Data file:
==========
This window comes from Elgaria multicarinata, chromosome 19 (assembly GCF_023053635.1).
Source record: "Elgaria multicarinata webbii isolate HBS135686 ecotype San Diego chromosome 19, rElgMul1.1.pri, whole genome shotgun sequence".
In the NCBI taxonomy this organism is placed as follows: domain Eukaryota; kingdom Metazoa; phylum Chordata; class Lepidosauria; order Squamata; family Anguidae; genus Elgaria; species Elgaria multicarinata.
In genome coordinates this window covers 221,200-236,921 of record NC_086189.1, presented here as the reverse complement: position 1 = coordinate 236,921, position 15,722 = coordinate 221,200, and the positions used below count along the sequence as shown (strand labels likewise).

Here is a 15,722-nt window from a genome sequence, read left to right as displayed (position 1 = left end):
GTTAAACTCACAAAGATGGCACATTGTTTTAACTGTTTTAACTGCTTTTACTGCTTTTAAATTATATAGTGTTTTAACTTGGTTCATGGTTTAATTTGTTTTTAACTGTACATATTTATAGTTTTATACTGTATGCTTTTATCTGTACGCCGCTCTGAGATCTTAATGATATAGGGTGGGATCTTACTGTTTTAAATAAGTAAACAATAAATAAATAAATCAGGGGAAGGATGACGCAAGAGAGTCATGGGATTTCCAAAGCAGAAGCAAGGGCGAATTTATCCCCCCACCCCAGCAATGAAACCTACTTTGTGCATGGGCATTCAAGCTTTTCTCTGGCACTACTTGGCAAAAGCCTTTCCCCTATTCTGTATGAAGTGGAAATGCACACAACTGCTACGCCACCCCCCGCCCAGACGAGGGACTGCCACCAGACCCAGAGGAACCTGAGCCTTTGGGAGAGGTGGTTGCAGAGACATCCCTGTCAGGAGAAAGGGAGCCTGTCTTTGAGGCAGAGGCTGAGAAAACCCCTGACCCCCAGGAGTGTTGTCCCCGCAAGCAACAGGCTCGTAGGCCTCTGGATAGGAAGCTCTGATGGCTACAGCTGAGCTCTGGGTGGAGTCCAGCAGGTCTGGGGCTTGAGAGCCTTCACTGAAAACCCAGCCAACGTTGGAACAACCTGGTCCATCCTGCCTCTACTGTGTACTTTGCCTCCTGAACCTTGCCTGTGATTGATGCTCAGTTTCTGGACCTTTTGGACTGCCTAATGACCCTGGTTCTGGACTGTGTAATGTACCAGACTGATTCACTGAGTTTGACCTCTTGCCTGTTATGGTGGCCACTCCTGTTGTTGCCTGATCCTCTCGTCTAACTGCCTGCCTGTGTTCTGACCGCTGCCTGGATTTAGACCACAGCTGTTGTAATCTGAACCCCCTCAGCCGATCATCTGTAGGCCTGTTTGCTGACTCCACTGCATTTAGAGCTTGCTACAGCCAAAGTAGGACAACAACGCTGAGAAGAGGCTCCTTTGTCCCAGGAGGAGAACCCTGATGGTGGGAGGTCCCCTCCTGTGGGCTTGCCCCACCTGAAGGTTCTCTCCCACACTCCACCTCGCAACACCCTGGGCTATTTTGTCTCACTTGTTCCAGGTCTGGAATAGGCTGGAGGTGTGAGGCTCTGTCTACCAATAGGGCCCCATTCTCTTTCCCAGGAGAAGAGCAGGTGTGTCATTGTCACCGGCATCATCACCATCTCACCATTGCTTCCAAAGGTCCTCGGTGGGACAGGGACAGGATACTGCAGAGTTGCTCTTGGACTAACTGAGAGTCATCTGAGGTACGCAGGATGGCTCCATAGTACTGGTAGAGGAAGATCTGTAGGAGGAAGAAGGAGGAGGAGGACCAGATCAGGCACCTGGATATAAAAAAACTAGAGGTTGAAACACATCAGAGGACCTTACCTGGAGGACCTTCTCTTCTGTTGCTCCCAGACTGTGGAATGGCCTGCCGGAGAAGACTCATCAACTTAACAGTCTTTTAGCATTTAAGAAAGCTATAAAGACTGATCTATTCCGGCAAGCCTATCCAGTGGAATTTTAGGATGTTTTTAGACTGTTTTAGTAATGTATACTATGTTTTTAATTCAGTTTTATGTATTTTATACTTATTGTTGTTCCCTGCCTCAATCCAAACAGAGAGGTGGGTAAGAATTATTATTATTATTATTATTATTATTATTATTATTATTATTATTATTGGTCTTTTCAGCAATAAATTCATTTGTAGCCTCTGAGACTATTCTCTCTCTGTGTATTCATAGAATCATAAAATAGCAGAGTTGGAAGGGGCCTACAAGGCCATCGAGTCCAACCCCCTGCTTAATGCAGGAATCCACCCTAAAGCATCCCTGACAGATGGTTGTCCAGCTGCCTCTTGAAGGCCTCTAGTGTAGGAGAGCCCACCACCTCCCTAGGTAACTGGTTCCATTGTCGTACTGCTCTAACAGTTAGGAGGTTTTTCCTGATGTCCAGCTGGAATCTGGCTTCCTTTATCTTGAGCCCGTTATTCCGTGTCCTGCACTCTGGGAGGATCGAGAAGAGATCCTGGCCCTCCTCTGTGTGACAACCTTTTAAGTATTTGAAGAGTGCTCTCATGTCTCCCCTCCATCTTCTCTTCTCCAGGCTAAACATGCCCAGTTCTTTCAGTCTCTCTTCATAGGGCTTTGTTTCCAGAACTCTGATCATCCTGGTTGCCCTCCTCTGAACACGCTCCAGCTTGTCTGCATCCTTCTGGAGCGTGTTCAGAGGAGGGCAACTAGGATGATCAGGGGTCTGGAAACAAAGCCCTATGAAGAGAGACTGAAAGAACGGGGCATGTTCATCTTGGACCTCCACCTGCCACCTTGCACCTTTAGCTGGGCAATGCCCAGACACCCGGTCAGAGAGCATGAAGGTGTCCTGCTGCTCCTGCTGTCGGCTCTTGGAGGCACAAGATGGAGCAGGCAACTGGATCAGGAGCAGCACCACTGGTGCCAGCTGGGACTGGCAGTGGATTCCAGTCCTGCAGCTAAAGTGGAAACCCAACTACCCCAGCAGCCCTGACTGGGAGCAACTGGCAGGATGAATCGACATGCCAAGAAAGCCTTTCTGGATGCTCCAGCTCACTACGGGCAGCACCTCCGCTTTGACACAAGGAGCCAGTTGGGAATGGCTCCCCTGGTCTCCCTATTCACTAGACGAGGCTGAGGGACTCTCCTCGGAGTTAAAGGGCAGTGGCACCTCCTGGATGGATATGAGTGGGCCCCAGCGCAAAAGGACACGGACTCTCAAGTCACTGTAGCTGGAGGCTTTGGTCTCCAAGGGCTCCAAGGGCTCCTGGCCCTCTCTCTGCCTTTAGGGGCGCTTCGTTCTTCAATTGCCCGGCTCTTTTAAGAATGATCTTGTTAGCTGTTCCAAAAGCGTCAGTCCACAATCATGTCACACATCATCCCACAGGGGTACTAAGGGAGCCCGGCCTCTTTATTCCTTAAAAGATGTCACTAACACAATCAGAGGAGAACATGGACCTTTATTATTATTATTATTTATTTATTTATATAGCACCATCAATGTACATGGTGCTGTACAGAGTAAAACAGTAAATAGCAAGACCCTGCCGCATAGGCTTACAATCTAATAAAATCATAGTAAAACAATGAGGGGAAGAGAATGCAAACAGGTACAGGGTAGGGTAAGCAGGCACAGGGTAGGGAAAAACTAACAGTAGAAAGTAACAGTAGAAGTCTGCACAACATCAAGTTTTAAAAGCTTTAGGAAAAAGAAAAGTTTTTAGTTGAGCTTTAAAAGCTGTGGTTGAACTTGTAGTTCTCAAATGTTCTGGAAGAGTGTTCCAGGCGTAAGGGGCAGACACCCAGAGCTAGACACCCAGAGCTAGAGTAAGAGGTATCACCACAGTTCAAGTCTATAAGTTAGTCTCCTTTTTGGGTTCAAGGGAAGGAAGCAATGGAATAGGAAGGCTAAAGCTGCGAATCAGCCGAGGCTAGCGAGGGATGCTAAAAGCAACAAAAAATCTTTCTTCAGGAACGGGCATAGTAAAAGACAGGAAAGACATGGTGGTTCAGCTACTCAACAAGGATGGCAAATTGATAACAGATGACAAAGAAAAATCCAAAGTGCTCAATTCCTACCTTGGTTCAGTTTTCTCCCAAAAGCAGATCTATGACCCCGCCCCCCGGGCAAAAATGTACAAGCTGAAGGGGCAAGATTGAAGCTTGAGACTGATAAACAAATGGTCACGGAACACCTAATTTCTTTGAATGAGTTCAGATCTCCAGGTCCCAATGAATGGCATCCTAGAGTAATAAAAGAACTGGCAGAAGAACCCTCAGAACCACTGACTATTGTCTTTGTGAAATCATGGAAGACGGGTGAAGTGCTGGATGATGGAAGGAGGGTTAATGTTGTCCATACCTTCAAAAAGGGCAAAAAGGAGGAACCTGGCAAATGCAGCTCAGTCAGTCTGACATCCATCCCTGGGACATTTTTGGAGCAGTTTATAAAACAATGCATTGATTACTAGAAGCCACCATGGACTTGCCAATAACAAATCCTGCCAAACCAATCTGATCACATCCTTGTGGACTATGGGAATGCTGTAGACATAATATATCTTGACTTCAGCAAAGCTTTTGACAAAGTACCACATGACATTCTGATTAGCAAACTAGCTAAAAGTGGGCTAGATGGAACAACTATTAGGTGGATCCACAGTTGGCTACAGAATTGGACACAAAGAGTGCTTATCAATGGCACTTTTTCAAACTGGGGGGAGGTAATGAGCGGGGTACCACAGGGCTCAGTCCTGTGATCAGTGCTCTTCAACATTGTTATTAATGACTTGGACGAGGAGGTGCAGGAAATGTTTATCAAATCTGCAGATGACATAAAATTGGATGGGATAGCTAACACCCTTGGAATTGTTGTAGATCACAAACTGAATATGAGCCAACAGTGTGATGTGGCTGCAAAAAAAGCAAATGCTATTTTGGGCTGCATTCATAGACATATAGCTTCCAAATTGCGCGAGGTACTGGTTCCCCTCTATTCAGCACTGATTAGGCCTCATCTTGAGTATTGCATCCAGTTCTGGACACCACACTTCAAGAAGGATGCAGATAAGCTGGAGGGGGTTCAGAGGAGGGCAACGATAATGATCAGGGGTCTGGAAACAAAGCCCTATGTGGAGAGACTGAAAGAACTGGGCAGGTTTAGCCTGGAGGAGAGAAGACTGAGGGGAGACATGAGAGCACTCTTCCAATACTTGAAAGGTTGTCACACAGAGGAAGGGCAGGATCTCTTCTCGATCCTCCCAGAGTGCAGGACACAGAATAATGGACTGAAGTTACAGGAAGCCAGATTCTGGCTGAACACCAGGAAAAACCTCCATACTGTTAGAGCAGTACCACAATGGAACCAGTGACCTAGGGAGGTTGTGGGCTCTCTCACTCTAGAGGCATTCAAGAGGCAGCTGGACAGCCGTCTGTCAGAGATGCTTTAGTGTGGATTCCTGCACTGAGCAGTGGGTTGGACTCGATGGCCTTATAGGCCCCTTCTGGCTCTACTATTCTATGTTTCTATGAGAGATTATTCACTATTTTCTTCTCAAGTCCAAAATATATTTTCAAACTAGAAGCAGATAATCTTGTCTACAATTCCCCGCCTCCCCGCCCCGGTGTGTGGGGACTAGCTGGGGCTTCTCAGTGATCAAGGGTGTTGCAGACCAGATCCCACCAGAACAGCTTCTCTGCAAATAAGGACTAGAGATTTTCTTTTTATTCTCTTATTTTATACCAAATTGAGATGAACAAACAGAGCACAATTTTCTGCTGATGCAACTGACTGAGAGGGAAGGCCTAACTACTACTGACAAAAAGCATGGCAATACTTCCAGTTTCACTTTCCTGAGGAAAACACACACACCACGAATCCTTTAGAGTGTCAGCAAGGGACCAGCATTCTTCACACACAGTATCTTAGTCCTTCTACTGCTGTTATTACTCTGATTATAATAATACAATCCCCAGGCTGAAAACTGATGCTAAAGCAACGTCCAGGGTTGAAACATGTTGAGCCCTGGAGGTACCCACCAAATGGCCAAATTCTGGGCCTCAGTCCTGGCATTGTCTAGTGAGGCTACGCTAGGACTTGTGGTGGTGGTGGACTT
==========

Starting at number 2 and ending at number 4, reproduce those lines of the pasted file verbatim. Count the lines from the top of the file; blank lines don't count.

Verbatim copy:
Source record: "Elgaria multicarinata webbii isolate HBS135686 ecotype San Diego chromosome 19, rElgMul1.1.pri, whole genome shotgun sequence".
In the NCBI taxonomy this organism is placed as follows: domain Eukaryota; kingdom Metazoa; phylum Chordata; class Lepidosauria; order Squamata; family Anguidae; genus Elgaria; species Elgaria multicarinata.
In genome coordinates this window covers 221,200-236,921 of record NC_086189.1, presented here as the reverse complement: position 1 = coordinate 236,921, position 15,722 = coordinate 221,200, and the positions used below count along the sequence as shown (strand labels likewise).